The History of Caricature

The History of Caricature 2017-03-22T20:21:48+00:00

The History of Caricature

Regaliana is a purveyor of specialist and distinctive handcrafted caricatures and models (as well as mirrored works of art and Fresco paintings to both private and commercial clients. This section looks at the history of caricature, and the most famous caricatures and caricature artists from history.

In art, a caricature is an image which shows the features of the subject in an exaggerated, often simplified way, where the point is to make an impression of the original which was more striking than a portrait. The British caricaturist Ted Harrison has said that caricaturists can either mock or wound the subject with an effective caricature, with the objective being one of humour or to make a serious social or political point.

Leonardo da Vinci was a noted early caricaturist and indeed, many early caricatures were enjoyed in the aristocratic circles of France and Italy, where they could be passed about for mutual enjoyment.

Mary Darly’s A Book of Caricaturas (c. 1762), was the first book on caricature drawing to be published in England, whilst the first known North American caricatures were drawn in 1759 during the battle for Quebec by Brigadier General George Townshend. His caricatures of General Wolfe as “Deformed and crass and hideous” were drawn to amuse fellow officers.[3]

Two other famous British practitioners of the art were Thomas Rowlandson (1756–1827) and James Gillray (1757–1815). Rowlandson was mainly inspired by the public at large, whilst Gillray was more concerned with the satire, often quite viscious, of political life.

The Best and most famous Caricaturists

Any list of the best or most famous caricaturists is likely to be a bit subjective, like most things, but here is a list that covers 6 of the most well known caricature artists.

  • George Cruikshank (1792–1878, British) was well known for creating caricatures that satirised and attacked the royal family and leading politicians. He also created create social caricatures of life in Britain for popular publications such as The Comic Almanack (1835–1853) and Omnibus (1842), whilst his New Union Club of 1819 is considered of interest because of its context of slavery. He was also an illustrator for Charles Dickens amongst many others.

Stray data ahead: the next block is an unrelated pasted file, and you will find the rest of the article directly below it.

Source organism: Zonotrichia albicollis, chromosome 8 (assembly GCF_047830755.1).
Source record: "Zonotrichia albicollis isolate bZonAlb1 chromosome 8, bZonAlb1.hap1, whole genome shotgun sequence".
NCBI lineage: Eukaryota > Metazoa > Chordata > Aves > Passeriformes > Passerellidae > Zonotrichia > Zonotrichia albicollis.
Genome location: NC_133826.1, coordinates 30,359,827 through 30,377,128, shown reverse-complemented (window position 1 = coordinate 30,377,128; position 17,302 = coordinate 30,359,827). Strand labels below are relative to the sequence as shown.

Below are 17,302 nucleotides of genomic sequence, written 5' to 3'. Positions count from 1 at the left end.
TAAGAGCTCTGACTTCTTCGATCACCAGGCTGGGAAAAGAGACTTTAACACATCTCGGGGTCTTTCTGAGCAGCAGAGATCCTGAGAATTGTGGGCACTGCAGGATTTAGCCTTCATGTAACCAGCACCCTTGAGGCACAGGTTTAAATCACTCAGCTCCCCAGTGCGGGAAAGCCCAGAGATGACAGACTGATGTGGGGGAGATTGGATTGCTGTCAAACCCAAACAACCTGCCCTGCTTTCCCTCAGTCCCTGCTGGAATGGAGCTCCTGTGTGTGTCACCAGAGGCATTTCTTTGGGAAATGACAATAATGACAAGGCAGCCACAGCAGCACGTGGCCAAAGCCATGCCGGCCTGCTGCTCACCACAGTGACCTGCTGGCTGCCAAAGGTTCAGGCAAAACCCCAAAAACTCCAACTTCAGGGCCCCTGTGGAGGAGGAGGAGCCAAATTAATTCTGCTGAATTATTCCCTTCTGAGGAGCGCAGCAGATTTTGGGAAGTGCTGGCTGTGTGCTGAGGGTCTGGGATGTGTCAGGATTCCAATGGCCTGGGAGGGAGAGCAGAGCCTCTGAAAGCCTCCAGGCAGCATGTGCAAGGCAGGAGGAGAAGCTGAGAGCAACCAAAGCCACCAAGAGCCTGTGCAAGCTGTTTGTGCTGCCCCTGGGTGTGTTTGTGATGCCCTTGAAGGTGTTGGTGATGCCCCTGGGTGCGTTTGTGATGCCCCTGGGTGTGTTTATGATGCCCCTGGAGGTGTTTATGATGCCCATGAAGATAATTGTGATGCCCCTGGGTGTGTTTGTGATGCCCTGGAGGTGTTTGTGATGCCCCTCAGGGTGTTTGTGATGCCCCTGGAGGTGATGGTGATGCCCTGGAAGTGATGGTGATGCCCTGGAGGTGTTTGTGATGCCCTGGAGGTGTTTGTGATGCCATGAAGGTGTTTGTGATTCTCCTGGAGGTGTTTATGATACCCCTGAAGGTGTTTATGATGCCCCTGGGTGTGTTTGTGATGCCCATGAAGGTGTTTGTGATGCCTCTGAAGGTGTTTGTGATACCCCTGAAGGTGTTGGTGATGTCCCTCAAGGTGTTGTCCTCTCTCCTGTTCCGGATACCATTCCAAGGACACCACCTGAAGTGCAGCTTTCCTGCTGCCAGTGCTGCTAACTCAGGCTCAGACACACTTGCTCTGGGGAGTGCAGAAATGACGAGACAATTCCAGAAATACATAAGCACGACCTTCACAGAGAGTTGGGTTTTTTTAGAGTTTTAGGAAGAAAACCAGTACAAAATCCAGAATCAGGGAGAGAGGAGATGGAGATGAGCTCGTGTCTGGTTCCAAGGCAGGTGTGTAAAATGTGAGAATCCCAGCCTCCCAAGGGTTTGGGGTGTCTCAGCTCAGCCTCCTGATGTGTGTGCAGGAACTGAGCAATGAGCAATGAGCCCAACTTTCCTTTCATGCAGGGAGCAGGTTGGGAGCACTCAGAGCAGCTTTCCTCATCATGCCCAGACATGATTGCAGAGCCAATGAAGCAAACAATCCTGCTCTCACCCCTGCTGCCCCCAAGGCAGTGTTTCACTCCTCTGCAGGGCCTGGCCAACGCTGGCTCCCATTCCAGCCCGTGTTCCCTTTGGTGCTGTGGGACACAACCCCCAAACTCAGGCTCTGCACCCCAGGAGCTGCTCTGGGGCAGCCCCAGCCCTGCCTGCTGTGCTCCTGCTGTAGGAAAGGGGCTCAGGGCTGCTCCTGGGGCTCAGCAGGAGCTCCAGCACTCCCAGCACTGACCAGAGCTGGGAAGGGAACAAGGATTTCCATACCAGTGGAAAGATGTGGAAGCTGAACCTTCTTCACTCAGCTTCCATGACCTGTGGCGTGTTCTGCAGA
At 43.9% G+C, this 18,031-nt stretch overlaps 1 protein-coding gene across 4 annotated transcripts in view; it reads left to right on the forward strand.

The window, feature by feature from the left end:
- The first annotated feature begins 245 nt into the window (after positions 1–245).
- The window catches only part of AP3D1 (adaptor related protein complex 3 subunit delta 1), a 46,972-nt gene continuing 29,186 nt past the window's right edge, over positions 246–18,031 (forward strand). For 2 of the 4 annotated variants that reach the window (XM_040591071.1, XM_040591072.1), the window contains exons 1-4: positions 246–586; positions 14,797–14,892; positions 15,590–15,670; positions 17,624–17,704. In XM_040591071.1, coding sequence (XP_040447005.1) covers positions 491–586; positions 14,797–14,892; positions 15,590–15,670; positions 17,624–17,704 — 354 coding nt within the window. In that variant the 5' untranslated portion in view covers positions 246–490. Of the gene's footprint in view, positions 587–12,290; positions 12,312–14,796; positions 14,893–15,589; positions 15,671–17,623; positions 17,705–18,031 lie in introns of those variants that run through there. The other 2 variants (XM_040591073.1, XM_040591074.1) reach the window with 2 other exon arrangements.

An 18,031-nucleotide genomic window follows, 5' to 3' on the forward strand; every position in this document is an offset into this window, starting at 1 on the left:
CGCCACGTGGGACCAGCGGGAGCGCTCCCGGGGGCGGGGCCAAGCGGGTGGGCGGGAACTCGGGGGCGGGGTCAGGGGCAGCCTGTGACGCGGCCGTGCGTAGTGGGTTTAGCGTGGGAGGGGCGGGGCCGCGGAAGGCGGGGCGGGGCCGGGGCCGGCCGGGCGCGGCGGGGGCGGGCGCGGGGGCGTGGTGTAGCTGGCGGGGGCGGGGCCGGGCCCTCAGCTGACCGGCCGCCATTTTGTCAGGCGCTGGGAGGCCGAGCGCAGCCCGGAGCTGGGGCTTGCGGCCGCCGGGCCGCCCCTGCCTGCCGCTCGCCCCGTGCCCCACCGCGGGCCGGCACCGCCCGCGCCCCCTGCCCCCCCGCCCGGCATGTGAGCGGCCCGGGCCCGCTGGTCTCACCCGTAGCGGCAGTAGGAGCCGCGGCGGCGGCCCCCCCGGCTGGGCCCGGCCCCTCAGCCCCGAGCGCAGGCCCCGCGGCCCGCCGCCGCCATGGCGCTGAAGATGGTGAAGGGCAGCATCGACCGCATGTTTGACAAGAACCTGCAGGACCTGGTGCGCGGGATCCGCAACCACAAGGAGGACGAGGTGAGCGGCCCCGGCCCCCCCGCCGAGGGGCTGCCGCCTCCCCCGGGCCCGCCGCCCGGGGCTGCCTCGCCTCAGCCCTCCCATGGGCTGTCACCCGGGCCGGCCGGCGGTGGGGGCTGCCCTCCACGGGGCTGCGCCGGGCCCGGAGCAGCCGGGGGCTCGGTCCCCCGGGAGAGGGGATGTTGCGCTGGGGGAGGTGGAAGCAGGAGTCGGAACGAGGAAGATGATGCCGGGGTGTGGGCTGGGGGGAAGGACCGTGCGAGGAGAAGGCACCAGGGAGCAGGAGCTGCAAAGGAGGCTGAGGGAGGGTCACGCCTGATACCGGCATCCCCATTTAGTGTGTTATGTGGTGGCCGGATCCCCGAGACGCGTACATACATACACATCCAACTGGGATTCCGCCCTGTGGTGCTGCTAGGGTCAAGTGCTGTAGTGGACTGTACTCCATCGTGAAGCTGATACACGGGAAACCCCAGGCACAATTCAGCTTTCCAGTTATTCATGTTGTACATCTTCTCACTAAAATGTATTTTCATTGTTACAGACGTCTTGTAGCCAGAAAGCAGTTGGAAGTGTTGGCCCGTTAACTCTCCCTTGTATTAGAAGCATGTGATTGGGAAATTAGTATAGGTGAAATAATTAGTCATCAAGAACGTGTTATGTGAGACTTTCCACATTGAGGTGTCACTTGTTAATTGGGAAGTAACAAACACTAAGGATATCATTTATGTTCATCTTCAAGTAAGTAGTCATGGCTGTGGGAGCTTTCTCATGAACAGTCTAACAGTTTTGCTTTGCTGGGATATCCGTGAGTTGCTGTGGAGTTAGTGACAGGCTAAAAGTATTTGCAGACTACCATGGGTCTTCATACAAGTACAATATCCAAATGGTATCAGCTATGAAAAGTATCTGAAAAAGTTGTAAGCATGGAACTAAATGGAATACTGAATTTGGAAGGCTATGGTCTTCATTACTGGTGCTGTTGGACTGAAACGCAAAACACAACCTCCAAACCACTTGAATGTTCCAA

• Some consider Honoré Daumier (1808–1879, French) to be the father of caricature. He was also prolific, creating over 4,000 lithographs, most of them caricatures on political, social, and everyday themes.
  • Sir Max Beerbohm (1872–1956, British), mainly created caricatures of the famous men of his own time, using a style of single-figure caricatures in formalised groupings that was established by 1896 and flourished until about 1930. His caricatures are published in Caricatures of Twenty-five Gentlemen (1896), The Poets’ Corner (1904), and Rossetti and His Circle(1922), and were also were exhibited regularly in London at the Carfax Gallery (1901–18) and Leicester Galleries (1911–57).
  • Alex Gard (1900–1948, Russian) created more than 700 caricatures that were displayed on the walls of Sardi’s Restaurant in New York City, mainly of show business celebrities. The images are now part of the Billy Rose Theatre Collection of The New York Public Library for the Performing Arts.
  • Al Hirschfeld (1903–2003, American) was best known for his simple black and white caricature drawings of celebrities (mainly from Broadway) and for the use of flowing contour lines. He went on to caricature many other non-Broadway celebrities, including politicians, musicians, singers television stars, including some from the cast of Star Trek: The Next Generation. There are permanent collections of his work on display at the Museum of Modern Art and the Metropolitan Museum of Art and in New York.
  • Mort Drucker (1929 -American) is most well known for his work with the comic book Mad. He joined Mad in 1957, combining a comic strip style with caricature likenesses of film actors, whilst also contributed caricature style covers for Time Magazine. His work has been recognised by the the National Cartoonists Society, who awarded him with their Special Features Award for 1985, 1986, 1987, and 1988, and their Reuben Award for 1987.

Our On-line catalogues for Caricatures

Our online catalogues for caricatures (as well as mirrors, wall art and Fresco art and paintings) feature an extensive choice of “made-to-order” designs, in a range of sizes and prices. We also offer a bespoke service across all products, ranging from the slightest modification of an existing catalogue design, through to bringing individual Client ideas to life via fully customized design commissions of any scale. 

Whether from the Private or the Commercial Sector our objective is to fulfil the exact requirements of our Clients, therefore, if you are unable to find exactly what you are looking for or require further information please contact us.